Course content and structure

The aim of this course is to provide the student with a comprehensive theoretical, methodological and empirical understanding of the complex interface between the strategies of multinational corporations (MNCs) and host country development strategy, emphasizing MNC strategies in emerging markets and developing countries. One of the most significant economic developments of recent decades is the economic globalization process as reflected in the rapid growth in international trade and the surge in foreign direct investment (FDI). This process is driven by MNCs. A growing share of MNC trade and investment activities are conducted with non-OECD countries, that is with emerging markets and developing countries. Evidently, MNCs are seeking to exploit the vast but also precarious market and resource potentials of these countries. Simultaneously, emerging markets and developing countries are increasingly embarking on economic development strategies aimed at attracting MNC investment as a means to access technology, capital, organizational and marketing know-how, etc.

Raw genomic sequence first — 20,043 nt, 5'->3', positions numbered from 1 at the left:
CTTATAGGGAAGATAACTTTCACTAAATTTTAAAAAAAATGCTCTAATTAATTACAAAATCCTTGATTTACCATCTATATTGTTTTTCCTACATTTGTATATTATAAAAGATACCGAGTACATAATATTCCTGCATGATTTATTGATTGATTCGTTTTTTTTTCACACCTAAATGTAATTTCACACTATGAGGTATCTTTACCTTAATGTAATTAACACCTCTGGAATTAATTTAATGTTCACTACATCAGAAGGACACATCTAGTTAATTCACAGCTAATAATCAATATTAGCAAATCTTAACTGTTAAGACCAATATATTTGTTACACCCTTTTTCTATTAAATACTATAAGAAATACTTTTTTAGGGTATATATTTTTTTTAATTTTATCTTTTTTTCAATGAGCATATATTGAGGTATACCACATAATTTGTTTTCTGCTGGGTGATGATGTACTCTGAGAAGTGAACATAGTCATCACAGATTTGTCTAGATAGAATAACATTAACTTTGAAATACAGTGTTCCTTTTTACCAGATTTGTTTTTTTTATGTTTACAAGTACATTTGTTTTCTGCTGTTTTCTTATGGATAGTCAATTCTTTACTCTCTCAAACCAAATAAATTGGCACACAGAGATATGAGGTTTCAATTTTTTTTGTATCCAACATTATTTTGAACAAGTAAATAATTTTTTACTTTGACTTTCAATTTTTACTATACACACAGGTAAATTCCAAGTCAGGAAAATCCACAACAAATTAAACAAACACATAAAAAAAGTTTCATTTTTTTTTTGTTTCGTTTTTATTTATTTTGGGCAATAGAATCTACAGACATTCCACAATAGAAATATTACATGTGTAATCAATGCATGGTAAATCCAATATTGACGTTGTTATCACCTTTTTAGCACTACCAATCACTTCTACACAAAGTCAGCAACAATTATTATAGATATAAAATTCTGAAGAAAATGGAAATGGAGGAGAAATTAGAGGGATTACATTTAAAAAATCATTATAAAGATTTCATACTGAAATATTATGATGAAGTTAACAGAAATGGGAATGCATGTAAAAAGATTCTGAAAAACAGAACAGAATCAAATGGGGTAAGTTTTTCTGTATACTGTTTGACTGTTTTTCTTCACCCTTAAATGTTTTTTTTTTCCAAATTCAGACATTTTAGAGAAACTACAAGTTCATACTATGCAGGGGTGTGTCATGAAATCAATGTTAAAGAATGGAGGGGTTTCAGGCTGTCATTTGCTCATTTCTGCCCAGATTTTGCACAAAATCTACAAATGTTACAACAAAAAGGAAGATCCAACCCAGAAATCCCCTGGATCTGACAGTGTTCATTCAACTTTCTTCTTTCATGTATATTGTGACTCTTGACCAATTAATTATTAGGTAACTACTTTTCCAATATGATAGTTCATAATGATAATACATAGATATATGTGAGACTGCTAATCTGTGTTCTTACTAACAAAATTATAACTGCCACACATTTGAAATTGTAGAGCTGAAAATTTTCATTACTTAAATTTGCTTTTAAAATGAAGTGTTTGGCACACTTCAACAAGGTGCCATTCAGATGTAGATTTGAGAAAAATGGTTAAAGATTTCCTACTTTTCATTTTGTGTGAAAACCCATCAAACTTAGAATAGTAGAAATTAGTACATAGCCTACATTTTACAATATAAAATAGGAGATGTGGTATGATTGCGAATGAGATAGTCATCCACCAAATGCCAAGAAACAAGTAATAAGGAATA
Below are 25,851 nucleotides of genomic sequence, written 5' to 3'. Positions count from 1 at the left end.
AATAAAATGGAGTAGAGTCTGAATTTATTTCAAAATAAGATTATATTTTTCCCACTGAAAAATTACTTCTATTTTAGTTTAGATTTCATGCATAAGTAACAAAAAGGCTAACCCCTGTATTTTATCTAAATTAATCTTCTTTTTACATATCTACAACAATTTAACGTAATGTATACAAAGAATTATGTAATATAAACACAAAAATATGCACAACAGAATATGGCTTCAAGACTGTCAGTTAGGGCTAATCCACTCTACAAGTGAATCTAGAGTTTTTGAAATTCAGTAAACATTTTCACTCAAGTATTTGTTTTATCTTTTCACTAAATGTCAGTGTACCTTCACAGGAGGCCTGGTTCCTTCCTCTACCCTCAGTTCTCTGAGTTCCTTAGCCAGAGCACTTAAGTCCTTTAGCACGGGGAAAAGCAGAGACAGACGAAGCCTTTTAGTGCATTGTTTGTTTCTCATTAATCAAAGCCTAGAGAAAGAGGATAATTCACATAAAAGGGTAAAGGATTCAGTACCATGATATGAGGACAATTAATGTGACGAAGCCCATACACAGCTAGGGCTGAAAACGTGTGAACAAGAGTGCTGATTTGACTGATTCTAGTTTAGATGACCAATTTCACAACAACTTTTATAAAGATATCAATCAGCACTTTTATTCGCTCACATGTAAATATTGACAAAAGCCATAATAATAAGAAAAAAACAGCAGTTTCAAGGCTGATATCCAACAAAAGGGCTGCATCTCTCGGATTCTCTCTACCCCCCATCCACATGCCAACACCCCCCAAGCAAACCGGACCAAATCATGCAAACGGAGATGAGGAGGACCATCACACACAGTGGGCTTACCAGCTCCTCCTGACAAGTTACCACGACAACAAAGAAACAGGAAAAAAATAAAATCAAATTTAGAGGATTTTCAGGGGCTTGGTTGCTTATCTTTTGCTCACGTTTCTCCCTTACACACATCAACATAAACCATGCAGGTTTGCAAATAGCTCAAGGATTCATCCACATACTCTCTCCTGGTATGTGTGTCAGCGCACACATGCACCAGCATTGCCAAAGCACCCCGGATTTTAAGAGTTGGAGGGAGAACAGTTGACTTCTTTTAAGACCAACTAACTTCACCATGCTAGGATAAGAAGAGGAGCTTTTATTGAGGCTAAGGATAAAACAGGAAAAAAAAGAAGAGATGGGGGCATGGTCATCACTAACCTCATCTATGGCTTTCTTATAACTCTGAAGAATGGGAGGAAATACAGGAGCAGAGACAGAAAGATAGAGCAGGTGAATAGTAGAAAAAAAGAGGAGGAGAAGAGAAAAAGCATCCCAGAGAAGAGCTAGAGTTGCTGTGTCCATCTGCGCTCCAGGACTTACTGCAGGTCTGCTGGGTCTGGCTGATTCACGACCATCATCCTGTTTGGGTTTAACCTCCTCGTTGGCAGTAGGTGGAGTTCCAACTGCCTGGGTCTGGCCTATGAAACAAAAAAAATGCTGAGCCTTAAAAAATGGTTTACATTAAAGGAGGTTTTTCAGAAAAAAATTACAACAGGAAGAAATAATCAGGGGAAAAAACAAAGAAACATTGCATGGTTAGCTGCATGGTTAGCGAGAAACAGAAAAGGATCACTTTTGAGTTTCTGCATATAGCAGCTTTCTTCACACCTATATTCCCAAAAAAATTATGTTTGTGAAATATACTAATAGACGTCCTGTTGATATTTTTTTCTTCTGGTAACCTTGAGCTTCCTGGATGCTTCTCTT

The course includes the following main elements:

  • Introduction: Mapping trends in MNC activity and foreign direct investment

  • Investment strategies: Investment motives and sourcing strategies of MNCs in emerging markets and developing countries;

  • Dragon multinationals: The growing importance of MNCs coming from emerging markets;

  • Upgrading and spill overs: Development impacts of MNC activity on host countries; Spillover effects and upgrading from collaboration between MNCs and local firms in developing countries; FDI’s role in building and sustaining national competitiveness.